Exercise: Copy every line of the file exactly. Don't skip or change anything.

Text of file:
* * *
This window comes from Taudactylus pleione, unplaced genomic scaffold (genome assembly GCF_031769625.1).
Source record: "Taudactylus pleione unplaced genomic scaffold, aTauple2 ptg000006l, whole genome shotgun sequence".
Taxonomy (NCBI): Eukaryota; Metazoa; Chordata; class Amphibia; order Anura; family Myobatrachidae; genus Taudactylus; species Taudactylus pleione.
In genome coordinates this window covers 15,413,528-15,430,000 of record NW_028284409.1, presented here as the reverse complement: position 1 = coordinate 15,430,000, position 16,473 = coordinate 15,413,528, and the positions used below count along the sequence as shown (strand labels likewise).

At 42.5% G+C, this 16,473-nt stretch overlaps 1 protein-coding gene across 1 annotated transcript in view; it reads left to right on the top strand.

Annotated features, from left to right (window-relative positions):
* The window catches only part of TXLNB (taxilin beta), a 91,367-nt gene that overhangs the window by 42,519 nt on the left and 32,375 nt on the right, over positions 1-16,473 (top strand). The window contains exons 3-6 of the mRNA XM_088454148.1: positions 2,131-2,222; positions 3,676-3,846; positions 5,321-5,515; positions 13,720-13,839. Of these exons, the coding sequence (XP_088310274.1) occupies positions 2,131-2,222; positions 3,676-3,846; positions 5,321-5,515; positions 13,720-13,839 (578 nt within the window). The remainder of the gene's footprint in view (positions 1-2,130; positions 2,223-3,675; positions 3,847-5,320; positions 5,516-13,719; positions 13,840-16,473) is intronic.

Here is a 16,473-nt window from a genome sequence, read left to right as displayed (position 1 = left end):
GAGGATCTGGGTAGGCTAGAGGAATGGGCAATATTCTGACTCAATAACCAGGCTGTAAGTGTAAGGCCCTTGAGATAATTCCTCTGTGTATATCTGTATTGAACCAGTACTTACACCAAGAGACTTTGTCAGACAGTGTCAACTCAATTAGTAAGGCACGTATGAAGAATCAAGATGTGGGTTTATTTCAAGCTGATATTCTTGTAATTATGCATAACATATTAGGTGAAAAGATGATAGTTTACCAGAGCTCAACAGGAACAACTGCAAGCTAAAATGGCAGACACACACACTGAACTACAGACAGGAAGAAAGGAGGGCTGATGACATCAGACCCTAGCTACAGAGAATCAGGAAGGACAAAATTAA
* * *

This window comes from Taudactylus pleione, unplaced genomic scaffold (genome assembly GCF_031769625.1).
Source record: "Taudactylus pleione unplaced genomic scaffold, aTauple2 ptg000006l, whole genome shotgun sequence".
Taxonomy (NCBI): Eukaryota; Metazoa; Chordata; class Amphibia; order Anura; family Myobatrachidae; genus Taudactylus; species Taudactylus pleione.
In genome coordinates this window covers 15,413,528-15,430,000 of record NW_028284409.1, presented here as the reverse complement: position 1 = coordinate 15,430,000, position 16,473 = coordinate 15,413,528, and the positions used below count along the sequence as shown (strand labels likewise).

At 42.5% G+C, this 16,473-nt stretch overlaps 1 protein-coding gene across 1 annotated transcript in view; it reads left to right on the top strand.

Annotated features, from left to right (window-relative positions):
* The window catches only part of TXLNB (taxilin beta), a 91,367-nt gene that overhangs the window by 42,519 nt on the left and 32,375 nt on the right, over positions 1-16,473 (top strand). The window contains exons 3-6 of the mRNA XM_088454148.1: positions 2,131-2,222; positions 3,676-3,846; positions 5,321-5,515; positions 13,720-13,839. Of these exons, the coding sequence (XP_088310274.1) occupies positions 2,131-2,222; positions 3,676-3,846; positions 5,321-5,515; positions 13,720-13,839 (578 nt within the window). The remainder of the gene's footprint in view (positions 1-2,130; positions 2,223-3,675; positions 3,847-5,320; positions 5,516-13,719; positions 13,840-16,473) is intronic.

Here is a 16,473-nt window from a genome sequence, read left to right as displayed (position 1 = left end):
GAGGATCTGGGTAGGCTAGAGGAATGGGCAATATTCTGACTCAATAACCAGGCTGTAAGTGTAAGGCCCTTGAGATAATTCCTCTGTGTATATCTGTATTGAACCAGTACTTACACCAAGAGACTTTGTCAGACAGTGTCAACTCAATTAGTAAGGCACGTATGAAGAATCAAGATGTGGGTTTATTTCAAGCTGATATTCTTGTAATTATGCATAACATATTAGGTGAAAAGATGATAGTTTACCAGAGCTCAACAGGAACAACTGCAAGCTAAAATGGCAGACACACACACTGAACTACAGACAGGAAGAAAGGAGGGCTGATGACATCAGACCCTAGCTACAGAGAATCAGGAAGGACAAAATTAA